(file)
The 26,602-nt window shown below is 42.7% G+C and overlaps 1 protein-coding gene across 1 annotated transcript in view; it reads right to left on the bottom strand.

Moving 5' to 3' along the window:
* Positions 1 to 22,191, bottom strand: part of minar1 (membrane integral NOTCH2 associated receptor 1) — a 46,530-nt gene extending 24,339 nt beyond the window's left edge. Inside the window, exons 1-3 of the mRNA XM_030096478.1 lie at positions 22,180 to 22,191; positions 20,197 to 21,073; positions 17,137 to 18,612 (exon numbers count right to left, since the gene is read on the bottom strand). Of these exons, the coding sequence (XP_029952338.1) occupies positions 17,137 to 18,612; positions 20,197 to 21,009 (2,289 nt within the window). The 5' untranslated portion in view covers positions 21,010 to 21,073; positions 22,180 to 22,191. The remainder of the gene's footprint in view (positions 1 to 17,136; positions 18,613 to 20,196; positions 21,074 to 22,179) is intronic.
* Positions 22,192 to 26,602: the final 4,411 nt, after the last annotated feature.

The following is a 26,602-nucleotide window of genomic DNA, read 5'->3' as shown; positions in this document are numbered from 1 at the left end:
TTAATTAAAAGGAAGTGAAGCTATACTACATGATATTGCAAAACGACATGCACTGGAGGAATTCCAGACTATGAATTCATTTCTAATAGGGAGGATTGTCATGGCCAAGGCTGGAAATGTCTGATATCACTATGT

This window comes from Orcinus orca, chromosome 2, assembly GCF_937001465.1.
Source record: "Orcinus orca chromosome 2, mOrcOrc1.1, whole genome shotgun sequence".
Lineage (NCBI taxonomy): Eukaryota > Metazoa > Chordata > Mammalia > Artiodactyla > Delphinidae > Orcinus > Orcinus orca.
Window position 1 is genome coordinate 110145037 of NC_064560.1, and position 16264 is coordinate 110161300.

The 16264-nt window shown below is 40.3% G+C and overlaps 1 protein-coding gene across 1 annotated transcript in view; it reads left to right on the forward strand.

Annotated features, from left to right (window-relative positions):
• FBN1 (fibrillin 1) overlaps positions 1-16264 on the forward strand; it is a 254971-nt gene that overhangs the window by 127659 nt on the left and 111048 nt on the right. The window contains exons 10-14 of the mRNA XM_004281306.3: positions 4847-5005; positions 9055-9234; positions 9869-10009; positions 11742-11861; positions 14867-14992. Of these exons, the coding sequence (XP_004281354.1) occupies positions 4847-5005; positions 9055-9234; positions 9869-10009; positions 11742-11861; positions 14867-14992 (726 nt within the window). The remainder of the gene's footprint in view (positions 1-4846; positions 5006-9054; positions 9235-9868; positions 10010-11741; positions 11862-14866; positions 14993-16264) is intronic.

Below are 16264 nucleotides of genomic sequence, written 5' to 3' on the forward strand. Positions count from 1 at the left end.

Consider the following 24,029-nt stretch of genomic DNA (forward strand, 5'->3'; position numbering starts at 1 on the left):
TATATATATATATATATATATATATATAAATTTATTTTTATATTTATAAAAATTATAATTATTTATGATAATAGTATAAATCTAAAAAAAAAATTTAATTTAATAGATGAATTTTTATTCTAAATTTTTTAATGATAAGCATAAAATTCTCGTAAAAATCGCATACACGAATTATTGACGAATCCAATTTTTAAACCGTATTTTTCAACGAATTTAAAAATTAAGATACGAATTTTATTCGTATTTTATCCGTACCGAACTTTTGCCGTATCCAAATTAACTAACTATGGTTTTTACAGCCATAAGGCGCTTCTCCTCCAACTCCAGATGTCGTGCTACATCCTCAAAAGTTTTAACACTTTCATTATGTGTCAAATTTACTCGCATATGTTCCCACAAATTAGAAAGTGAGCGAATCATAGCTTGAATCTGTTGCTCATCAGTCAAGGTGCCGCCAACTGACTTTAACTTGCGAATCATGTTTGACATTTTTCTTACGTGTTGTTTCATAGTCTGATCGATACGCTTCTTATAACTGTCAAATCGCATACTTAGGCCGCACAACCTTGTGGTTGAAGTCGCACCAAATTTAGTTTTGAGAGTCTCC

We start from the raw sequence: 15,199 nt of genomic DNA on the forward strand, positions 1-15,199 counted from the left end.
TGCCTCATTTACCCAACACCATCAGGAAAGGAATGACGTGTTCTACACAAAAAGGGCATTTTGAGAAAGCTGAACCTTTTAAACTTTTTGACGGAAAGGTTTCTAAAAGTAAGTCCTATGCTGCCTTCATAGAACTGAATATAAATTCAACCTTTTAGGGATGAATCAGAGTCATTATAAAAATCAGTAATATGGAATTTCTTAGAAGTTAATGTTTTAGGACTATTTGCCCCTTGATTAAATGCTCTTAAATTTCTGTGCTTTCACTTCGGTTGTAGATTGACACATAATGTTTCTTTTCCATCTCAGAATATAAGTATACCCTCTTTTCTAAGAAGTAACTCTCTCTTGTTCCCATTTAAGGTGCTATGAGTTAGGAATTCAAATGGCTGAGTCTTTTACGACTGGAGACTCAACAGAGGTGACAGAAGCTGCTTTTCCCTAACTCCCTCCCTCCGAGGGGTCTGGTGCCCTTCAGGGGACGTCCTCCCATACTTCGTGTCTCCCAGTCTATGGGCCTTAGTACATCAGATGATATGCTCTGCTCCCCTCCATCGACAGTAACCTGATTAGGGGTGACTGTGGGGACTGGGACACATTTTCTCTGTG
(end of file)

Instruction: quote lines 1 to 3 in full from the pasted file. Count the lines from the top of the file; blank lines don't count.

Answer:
The 26,602-nt window shown below is 42.7% G+C and overlaps 1 protein-coding gene across 1 annotated transcript in view; it reads right to left on the bottom strand.

Moving 5' to 3' along the window:
* Positions 1 to 22,191, bottom strand: part of minar1 (membrane integral NOTCH2 associated receptor 1) — a 46,530-nt gene extending 24,339 nt beyond the window's left edge. Inside the window, exons 1-3 of the mRNA XM_030096478.1 lie at positions 22,180 to 22,191; positions 20,197 to 21,073; positions 17,137 to 18,612 (exon numbers count right to left, since the gene is read on the bottom strand). Of these exons, the coding sequence (XP_029952338.1) occupies positions 17,137 to 18,612; positions 20,197 to 21,009 (2,289 nt within the window). The 5' untranslated portion in view covers positions 21,010 to 21,073; positions 22,180 to 22,191. The remainder of the gene's footprint in view (positions 1 to 17,136; positions 18,613 to 20,196; positions 21,074 to 22,179) is intronic.